UFC Vegas 68: Lewis vs. Spivac – Fights to make

That was definitely a card that happened. The UFC put on a midnight showing of mid-card talent and it produced an absolute minimum of…

By: Zane Simon | 4 months ago
UFC Vegas 68: Lewis vs. Spivac – Fights to make
Bloody Elbow 2.0 | Anton Tabuena

That was definitely a card that happened. The UFC put on a midnight showing of mid-card talent and it produced an absolute minimum of meaningful momentum for the fighters involved. Most notably, Serghei Spivac announced himself as a real force in the heavyweight division, demolishing Derrick Lewis in the first round. Otherwise, a few contracts go handed out for the promotion’s first ever ‘Road to UFC’ finalists.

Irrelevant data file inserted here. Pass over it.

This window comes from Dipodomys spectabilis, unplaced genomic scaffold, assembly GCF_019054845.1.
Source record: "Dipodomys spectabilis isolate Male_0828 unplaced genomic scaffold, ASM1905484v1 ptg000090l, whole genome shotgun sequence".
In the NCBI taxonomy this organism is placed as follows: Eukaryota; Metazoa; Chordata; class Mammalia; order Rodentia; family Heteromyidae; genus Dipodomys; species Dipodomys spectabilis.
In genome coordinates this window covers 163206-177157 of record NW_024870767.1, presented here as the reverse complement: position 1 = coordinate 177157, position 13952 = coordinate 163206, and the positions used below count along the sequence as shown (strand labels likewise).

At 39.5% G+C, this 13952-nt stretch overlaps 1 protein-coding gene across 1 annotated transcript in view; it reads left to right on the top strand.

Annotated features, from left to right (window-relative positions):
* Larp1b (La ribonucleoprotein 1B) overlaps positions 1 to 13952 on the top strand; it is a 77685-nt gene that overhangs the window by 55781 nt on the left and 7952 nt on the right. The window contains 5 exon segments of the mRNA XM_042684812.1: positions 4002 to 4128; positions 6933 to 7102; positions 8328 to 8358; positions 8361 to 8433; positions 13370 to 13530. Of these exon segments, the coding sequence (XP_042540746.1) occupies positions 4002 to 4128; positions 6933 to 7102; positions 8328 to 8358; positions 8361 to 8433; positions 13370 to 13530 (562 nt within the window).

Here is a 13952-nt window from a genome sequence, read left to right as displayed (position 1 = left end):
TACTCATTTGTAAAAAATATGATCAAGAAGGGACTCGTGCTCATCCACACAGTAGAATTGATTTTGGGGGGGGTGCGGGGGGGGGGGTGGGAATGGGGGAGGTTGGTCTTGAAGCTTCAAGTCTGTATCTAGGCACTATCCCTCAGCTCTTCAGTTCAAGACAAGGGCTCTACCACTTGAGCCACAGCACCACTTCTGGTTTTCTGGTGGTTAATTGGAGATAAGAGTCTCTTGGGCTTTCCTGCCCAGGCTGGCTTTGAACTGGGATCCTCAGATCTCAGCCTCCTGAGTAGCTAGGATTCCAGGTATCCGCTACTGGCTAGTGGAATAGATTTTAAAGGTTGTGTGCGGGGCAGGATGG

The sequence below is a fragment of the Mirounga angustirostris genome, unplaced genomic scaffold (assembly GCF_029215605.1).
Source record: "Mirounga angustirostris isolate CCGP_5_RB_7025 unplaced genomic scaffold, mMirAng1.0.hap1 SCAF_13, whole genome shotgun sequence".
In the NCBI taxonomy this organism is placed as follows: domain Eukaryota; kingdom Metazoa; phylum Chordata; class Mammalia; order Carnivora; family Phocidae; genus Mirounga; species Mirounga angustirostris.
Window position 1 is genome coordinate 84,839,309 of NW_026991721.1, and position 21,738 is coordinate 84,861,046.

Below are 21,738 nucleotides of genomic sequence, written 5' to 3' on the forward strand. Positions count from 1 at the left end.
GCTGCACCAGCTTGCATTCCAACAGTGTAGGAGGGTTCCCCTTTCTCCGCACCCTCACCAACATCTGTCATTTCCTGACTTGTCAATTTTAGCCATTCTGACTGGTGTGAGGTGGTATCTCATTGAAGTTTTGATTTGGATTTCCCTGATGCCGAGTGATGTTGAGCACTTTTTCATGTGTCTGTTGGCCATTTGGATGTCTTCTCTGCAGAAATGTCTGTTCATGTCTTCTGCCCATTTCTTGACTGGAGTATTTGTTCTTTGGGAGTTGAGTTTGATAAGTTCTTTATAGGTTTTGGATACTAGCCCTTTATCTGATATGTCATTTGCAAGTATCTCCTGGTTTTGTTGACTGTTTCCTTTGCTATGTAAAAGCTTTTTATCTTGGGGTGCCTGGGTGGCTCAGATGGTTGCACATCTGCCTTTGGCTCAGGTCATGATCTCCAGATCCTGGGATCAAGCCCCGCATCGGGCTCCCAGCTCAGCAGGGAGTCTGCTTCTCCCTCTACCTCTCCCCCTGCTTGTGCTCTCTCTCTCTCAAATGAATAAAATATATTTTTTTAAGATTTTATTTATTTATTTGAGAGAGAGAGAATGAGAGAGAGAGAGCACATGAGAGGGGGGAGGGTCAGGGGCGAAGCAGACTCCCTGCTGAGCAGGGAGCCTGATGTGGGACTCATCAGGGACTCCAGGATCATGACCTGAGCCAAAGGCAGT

So, is Spivac ready to swim with the heavyweight title contenders? Can Marcin Tybura get a little bit of respect? And is the UFC going to keep slow-playing Tatsuro Taira?

To answer those questions—and nothing else—I’ll be using the classic Silva/Shelby fight booking methodology from the UFC of years past. That means pitting winners against winners, losers against losers, and similarly tenured talent up against one another. Hopefully, by following that model, a few of these bout ideas will actually make it off the page and into the Octagon. Now, let’s get to the fights!


It’s too bad that the fight ended at 3:30 AM in the morning (east coast time), because this was very much Serghei Spivac’s coming out party. The giant Moldovan has sort of snuck his way to success in the heavyweight division. Having started out his UFC career on the wrong foot, he’s won six of his last seven fights now—and three straight since a disappointing 2021 defeat at the hands of Tom Aspinall. While Lewis has had his share of setbacks, Daniel Cormier is the only other man to punish him so thoroughly for giving up easy takedowns.